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The following code snippet is from book Effective C#,

public event AddMessageEventHandler Log;

public void AddMsg ( int priority, string msg )

{
    // This idiom discussed below.
    AddMessageEventHandler l = Log;
    if ( l != null )
        l ( null, new LoggerEventArgs( priority, msg ) );
}

The AddMsg method shows the proper way to raise events. The temporary variable to reference the log event handler is an important safeguard against race conditions in multithreaded programs. Without the copy of the reference, clients could remove event handlers between the if statement check and the execution of the event handler. By copying the reference, that can't happen.

Why can a temporary variable stop the client from removing event handler? I must be missing something here.

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6 Answers 6

up vote 2 down vote accepted

Delegate chains are immutable. Therefore, if another thread accesses "Log" and removes an eventhandler, Log gets assigned a new delegate chain. Therefore, when l is accessed, even if an eventhandler is removed from Log, it won't effect l as it will no longer be "pointing" to the same delegate chain. So yes, it does protect against race conditions, however you might end up with a scenario where one thread unsubscribes, but the evanthandler will still be called.

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It doesn't stop the client from removing the event handler - it just means that you'll call that event handler anyway.

The important bit you may be missing is that delegates are immutable - when an event handler is removed, the value of Log will change to be the new delegate or null. That's okay though, because by that stage you're using 1 instead of Log.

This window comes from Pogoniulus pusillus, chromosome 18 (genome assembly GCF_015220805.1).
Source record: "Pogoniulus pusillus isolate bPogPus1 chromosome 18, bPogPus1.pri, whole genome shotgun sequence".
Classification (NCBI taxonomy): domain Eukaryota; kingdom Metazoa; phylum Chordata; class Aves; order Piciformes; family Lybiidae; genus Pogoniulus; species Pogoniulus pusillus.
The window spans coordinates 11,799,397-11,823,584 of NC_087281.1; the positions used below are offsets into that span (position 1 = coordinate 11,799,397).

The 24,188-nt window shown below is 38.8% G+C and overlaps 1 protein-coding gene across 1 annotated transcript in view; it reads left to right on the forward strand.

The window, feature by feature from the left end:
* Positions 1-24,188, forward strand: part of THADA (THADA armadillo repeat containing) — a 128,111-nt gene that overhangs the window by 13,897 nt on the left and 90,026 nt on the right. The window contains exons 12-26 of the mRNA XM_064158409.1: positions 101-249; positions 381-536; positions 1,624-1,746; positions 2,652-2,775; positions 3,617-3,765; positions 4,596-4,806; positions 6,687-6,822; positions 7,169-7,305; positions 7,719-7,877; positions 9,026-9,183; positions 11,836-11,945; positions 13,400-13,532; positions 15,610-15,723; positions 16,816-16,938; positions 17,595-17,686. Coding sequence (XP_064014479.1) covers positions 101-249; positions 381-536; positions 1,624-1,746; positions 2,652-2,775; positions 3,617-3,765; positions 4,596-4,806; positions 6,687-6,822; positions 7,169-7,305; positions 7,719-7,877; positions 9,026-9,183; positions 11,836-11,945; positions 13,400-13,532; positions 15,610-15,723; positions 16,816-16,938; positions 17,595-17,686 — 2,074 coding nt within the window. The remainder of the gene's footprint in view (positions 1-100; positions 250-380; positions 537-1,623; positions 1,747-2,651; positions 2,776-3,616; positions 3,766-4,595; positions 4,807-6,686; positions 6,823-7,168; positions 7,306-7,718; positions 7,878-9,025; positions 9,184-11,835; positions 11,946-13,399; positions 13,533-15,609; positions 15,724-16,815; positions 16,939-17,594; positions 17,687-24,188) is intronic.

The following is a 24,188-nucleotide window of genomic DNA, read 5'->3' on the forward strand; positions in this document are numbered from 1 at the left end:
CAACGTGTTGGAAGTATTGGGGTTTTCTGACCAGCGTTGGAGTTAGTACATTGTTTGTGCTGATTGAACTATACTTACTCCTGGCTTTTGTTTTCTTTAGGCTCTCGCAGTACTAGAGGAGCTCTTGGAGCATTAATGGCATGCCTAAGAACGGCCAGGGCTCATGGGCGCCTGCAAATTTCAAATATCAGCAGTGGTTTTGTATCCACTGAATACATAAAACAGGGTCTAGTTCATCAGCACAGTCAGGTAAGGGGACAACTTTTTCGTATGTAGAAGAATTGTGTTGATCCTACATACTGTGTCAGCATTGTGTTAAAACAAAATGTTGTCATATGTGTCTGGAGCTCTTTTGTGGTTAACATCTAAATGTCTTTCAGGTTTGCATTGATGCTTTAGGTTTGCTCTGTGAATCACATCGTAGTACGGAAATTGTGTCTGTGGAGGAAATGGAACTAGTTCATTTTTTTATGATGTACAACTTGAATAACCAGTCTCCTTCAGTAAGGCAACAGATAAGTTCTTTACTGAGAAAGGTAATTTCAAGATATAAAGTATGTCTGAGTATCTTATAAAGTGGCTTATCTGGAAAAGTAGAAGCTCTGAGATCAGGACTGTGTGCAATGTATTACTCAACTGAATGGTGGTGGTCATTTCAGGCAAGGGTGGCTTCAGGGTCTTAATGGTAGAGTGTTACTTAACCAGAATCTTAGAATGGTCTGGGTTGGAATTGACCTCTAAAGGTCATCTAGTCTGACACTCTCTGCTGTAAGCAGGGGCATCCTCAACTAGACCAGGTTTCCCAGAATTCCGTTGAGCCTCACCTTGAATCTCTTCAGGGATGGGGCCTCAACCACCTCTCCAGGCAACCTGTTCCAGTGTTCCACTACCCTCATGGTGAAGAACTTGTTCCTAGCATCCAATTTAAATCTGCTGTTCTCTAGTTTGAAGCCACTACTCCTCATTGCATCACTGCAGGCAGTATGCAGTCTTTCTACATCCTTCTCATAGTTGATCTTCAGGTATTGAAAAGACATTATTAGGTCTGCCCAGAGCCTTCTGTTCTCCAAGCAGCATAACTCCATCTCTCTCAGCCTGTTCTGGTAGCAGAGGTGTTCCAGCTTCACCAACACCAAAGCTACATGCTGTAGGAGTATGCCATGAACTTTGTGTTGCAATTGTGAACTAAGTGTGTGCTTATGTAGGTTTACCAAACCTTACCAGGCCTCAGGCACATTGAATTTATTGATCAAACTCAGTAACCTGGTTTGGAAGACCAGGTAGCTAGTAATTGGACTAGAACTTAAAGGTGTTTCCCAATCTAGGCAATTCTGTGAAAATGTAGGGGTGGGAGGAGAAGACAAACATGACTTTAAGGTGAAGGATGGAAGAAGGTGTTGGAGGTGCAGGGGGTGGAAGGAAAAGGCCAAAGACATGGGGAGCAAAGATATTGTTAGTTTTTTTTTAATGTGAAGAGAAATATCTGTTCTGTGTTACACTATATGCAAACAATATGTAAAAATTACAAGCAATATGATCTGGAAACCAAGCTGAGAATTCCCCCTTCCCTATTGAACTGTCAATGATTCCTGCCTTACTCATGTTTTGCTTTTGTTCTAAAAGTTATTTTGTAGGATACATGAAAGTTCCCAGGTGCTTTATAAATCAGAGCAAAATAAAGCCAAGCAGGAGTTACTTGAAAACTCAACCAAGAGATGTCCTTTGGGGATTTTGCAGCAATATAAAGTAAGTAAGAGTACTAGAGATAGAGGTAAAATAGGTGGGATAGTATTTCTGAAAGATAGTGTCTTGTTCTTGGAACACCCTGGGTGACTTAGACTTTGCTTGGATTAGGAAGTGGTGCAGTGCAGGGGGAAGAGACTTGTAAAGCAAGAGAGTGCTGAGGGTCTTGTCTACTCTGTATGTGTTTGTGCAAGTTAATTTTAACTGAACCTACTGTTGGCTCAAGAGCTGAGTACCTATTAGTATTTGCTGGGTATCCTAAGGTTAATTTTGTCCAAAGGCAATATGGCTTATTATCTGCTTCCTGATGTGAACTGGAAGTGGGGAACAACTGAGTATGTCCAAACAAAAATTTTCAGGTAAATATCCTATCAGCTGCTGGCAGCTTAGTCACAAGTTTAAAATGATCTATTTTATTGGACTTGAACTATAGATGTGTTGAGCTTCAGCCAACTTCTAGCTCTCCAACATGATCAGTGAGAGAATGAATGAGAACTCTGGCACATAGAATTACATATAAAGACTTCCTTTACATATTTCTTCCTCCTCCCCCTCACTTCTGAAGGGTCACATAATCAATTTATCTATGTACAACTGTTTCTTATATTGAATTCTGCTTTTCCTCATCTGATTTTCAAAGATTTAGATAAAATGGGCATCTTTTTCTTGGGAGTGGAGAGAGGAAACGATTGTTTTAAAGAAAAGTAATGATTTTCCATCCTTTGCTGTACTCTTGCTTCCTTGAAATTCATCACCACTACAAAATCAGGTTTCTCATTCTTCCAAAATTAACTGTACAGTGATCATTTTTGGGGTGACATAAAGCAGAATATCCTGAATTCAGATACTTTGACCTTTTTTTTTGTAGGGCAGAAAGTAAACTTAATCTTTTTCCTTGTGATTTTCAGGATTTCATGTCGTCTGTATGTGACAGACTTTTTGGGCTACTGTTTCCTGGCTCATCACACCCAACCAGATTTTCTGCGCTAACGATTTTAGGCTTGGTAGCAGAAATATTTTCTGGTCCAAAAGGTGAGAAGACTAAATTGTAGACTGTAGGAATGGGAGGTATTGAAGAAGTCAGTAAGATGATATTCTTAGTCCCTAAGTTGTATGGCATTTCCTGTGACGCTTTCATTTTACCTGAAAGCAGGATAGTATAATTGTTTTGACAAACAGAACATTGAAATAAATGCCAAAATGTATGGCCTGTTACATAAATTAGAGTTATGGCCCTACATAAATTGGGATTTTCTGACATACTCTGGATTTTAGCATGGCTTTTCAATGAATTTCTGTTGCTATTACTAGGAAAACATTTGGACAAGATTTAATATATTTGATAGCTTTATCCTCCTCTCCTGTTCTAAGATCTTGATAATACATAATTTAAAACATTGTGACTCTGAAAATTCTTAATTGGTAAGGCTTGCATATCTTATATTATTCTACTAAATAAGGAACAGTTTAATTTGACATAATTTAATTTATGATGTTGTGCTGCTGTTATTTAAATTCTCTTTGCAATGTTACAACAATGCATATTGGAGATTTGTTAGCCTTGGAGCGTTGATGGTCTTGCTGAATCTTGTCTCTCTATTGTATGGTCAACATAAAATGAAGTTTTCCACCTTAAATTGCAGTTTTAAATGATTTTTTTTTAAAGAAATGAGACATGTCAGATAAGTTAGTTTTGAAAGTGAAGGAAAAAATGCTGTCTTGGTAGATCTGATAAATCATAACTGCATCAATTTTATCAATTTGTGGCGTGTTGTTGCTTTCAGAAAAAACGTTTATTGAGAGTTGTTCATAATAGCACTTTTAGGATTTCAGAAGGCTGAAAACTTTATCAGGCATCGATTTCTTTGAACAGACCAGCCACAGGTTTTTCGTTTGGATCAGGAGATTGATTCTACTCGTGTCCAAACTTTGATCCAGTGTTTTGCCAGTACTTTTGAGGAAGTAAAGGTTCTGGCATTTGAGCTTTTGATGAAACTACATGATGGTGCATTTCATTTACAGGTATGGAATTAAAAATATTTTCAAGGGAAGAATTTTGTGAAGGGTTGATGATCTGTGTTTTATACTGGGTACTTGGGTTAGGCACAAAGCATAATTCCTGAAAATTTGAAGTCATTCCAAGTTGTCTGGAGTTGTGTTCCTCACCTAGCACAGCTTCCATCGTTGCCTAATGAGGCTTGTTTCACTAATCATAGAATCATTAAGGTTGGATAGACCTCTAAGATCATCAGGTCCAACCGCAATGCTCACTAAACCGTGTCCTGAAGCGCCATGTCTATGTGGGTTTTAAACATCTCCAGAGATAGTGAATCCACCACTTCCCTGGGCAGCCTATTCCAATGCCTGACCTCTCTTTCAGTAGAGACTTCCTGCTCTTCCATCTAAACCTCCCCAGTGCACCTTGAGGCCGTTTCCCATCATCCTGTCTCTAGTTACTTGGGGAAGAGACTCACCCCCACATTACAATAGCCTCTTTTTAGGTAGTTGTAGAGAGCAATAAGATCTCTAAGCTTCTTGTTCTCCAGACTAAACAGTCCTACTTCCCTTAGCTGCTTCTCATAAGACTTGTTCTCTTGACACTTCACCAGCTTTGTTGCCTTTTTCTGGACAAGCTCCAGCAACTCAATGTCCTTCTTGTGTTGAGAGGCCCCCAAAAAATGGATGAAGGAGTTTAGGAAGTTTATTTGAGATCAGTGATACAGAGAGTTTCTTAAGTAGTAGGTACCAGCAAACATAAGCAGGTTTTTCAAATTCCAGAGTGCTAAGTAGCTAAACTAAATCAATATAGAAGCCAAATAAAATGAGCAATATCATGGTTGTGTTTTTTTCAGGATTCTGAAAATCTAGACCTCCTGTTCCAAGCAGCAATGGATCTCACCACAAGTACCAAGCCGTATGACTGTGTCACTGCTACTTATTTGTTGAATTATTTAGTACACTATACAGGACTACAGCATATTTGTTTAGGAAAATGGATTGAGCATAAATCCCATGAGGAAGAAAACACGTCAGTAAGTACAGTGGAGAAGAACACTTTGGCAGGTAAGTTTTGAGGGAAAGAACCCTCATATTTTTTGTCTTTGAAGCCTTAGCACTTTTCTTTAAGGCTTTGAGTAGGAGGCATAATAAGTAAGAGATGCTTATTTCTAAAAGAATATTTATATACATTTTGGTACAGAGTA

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The client can still remove the event handler.

Bad:

if ( Log != null )
{
  //another thread removes the event handler at this point,
  // Log is now null
  Log ( null, new LoggerEventArgs( priority, msg ) );
}

Good:

AddMessageEventHandler l = Log; 
if ( l != null )
  //another thread removes the event handler at this point,
  // Log is now null
  // l is not null, so we are safe.
l ( null, new LoggerEventArgs( priority, msg ) );
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It doesn't stop the client removing the event handler - it just means that if they do you don't end up invoking a null delegate... consider:

  • thread A: checks that Log isn't null
  • thread B: unsubscribes, causing Log to become null
  • thread A: invokes Log (which is now null) = boom

Of course, with the above fix you now have a phantom invoke instead - i.e. the subscriber can have the event invoked after they unsubscribed... gotta love threading.

As always, Eric Lippert has a blog on the subject: Events and Races

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The text you bolded explains what can go wrong.

Without the copy of the reference, clients could remove event handlers between the if statement check and the execution of the event handler.

A second thread might remove its event handler from Log while your AddMsg method is running. For example:

if (Log != null)
{
    // other thread has just removed its event handler, so Log is now null

    Log(null, new LoggerEventArgs(priority, msg)); // Oops! Throws NullReferenceException
}
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Because when you assign it you create a local reference to the object, you then check that the reference exists before proceeding.

If you just checked if Log was not null then proceeded to the next statement, another thread could null the Log object between the 2 instructions.

If(Log != null)
// another thread could null the reference to Log here
l.DoSomething()

AddMessageEventHandler l = Log; 
if ( l != null )
// nothing can null the reference here as you’ve created a local copy of that reference
l ( null, new LoggerEventArgs( priority, msg ) );
}
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